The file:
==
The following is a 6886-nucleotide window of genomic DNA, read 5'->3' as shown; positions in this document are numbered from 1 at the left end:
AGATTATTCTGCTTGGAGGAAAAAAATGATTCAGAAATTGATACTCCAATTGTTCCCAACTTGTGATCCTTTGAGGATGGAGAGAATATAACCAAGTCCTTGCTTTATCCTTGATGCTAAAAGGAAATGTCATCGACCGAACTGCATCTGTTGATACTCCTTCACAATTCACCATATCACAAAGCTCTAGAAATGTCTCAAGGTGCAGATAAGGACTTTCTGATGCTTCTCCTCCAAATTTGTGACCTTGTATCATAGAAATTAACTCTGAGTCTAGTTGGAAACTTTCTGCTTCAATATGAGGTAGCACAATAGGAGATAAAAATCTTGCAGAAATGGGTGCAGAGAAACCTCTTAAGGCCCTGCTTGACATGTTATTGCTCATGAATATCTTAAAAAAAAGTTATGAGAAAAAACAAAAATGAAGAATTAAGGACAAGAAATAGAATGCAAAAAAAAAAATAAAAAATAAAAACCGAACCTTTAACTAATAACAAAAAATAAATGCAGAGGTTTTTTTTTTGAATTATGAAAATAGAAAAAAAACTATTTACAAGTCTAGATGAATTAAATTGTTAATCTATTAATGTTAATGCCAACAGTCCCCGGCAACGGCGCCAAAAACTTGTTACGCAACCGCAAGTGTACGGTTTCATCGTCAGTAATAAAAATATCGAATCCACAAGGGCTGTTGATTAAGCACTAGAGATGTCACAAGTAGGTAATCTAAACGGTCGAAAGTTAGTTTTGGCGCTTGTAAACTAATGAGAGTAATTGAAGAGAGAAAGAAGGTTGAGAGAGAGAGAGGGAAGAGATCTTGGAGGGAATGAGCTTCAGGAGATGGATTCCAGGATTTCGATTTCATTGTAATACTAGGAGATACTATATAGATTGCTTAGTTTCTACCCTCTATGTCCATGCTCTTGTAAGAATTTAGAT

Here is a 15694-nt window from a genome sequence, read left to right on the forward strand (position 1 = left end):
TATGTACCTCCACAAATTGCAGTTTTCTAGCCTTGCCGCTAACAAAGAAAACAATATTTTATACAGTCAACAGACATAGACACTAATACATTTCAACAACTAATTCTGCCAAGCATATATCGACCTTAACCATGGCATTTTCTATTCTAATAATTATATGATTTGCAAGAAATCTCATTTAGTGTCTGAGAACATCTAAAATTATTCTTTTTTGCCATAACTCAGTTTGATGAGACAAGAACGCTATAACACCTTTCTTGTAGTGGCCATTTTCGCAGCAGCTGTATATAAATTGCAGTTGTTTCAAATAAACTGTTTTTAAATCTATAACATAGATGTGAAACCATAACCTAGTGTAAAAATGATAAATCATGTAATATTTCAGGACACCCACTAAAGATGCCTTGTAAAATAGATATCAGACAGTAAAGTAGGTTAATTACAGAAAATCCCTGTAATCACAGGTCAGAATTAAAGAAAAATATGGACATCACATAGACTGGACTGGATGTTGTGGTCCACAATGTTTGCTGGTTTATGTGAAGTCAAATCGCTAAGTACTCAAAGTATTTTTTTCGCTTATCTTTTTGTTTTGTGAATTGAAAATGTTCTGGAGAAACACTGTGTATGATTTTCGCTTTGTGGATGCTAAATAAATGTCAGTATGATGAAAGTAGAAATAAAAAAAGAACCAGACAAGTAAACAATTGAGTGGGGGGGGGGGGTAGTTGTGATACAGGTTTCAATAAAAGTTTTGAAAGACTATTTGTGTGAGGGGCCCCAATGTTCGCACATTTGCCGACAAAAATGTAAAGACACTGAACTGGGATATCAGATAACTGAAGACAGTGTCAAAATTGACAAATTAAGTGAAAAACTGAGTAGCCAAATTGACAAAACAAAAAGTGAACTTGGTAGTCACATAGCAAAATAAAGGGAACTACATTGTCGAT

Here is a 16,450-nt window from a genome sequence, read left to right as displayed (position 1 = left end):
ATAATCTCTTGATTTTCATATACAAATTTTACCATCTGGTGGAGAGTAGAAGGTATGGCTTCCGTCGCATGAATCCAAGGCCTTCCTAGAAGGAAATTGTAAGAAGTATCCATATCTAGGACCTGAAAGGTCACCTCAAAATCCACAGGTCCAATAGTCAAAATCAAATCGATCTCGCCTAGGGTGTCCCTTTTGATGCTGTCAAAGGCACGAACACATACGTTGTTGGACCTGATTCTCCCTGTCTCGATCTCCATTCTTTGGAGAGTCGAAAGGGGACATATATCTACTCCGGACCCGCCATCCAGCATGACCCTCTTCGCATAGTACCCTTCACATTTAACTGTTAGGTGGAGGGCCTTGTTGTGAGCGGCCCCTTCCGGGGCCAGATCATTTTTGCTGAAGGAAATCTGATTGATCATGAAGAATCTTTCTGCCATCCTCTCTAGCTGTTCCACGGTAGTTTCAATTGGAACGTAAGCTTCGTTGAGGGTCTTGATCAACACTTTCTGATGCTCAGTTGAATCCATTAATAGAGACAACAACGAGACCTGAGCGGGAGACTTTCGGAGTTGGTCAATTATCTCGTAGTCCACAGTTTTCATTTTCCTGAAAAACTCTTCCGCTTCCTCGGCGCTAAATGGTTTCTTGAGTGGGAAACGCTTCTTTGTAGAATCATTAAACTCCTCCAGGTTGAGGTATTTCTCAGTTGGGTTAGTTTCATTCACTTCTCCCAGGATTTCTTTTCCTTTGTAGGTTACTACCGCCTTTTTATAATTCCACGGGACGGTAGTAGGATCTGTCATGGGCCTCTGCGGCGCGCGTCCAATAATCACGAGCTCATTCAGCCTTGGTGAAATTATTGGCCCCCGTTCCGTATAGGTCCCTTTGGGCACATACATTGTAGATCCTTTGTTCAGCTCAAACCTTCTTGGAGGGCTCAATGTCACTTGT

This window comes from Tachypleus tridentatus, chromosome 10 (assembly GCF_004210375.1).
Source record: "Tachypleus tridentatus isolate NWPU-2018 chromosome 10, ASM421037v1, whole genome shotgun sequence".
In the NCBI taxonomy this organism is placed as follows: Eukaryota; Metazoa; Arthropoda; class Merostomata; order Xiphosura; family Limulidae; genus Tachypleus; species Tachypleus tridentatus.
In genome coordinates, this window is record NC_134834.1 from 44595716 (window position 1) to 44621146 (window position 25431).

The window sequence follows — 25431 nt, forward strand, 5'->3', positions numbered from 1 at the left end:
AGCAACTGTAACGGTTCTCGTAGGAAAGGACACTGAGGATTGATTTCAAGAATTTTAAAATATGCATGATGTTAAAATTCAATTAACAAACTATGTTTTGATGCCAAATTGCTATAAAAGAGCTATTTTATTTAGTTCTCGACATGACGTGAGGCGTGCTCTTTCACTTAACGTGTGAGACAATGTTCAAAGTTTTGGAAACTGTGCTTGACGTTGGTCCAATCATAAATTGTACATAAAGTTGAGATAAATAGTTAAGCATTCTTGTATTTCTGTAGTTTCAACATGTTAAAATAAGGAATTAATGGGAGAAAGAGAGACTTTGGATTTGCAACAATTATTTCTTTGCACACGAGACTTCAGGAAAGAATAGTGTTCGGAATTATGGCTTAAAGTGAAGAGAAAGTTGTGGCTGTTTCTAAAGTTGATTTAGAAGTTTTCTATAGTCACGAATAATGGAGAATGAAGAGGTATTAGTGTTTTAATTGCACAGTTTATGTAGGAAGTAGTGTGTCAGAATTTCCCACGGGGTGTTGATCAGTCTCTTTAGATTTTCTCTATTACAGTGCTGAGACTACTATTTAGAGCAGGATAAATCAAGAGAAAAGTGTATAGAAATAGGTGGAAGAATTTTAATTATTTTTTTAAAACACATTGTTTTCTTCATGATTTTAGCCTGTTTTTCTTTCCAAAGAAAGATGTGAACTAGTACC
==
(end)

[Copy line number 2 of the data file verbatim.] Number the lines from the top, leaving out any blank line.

AGATTATTCTGCTTGGAGGAAAAAAATGATTCAGAAATTGATACTCCAATTGTTCCCAACTTGTGATCCTTTGAGGATGGAGAGAATATAACCAAGTCCTTGCTTTATCCTTGATGCTAAAAGGAAATGTCATCGACCGAACTGCATCTGTTGATACTCCTTCACAATTCACCATATCACAAAGCTCTAGAAATGTCTCAAGGTGCAGATAAGGACTTTCTGATGCTTCTCCTCCAAATTTGTGACCTTGTATCATAGAAATTAACTCTGAGTCTAGTTGGAAACTTTCTGCTTCAATATGAGGTAGCACAATAGGAGATAAAAATCTTGCAGAAATGGGTGCAGAGAAACCTCTTAAGGCCCTGCTTGACATGTTATTGCTCATGAATATCTTAAAAAAAAGTTATGAGAAAAAACAAAAATGAAGAATTAAGGACAAGAAATAGAATGCAAAAAAAAAAATAAAAAATAAAAACCGAACCTTTAACTAATAACAAAAAATAAATGCAGAGGTTTTTTTTTTGAATTATGAAAATAGAAAAAAAACTATTTACAAGTCTAGATGAATTAAATTGTTAATCTATTAATGTTAATGCCAACAGTCCCCGGCAACGGCGCCAAAAACTTGTTACGCAACCGCAAGTGTACGGTTTCATCGTCAGTAATAAAAATATCGAATCCACAAGGGCTGTTGATTAAGCACTAGAGATGTCACAAGTAGGTAATCTAAACGGTCGAAAGTTAGTTTTGGCGCTTGTAAACTAATGAGAGTAATTGAAGAGAGAAAGAAGGTTGAGAGAGAGAGAGGGAAGAGATCTTGGAGGGAATGAGCTTCAGGAGATGGATTCCAGGATTTCGATTTCATTGTAATACTAGGAGATACTATATAGATTGCTTAGTTTCTACCCTCTATGTCCATGCTCTTGTAAGAATTTAGAT